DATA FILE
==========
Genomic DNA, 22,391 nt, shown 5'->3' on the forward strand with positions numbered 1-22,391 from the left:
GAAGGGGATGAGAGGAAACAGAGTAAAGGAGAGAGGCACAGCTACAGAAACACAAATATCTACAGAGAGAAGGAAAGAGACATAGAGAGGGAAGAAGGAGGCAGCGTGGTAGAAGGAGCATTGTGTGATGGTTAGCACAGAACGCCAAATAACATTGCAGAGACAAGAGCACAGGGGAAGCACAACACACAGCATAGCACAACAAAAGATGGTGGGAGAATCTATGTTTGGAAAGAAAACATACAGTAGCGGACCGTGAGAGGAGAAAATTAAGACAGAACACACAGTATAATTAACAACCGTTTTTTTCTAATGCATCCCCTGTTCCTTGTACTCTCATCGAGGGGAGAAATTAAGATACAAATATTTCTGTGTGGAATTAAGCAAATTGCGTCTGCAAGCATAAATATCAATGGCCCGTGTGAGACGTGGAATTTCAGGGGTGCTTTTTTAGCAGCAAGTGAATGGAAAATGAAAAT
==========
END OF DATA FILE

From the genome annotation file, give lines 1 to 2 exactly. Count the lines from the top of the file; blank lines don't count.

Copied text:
Genomic DNA, 22,391 nt, shown 5'->3' on the forward strand with positions numbered 1-22,391 from the left:
GAAGGGGATGAGAGGAAACAGAGTAAAGGAGAGAGGCACAGCTACAGAAACACAAATATCTACAGAGAGAAGGAAAGAGACATAGAGAGGGAAGAAGGAGGCAGCGTGGTAGAAGGAGCATTGTGTGATGGTTAGCACAGAACGCCAAATAACATTGCAGAGACAAGAGCACAGGGGAAGCACAACACACAGCATAGCACAACAAAAGATGGTGGGAGAATCTATGTTTGGAAAGAAAACATACAGTAGCGGACCGTGAGAGGAGAAAATTAAGACAGAACACACAGTATAATTAACAACCGTTTTTTTCTAATGCATCCCCTGTTCCTTGTACTCTCATCGAGGGGAGAAATTAAGATACAAATATTTCTGTGTGGAATTAAGCAAATTGCGTCTGCAAGCATAAATATCAATGGCCCGTGTGAGACGTGGAATTTCAGGGGTGCTTTTTTAGCAGCAAGTGAATGGAAAATGAAAAT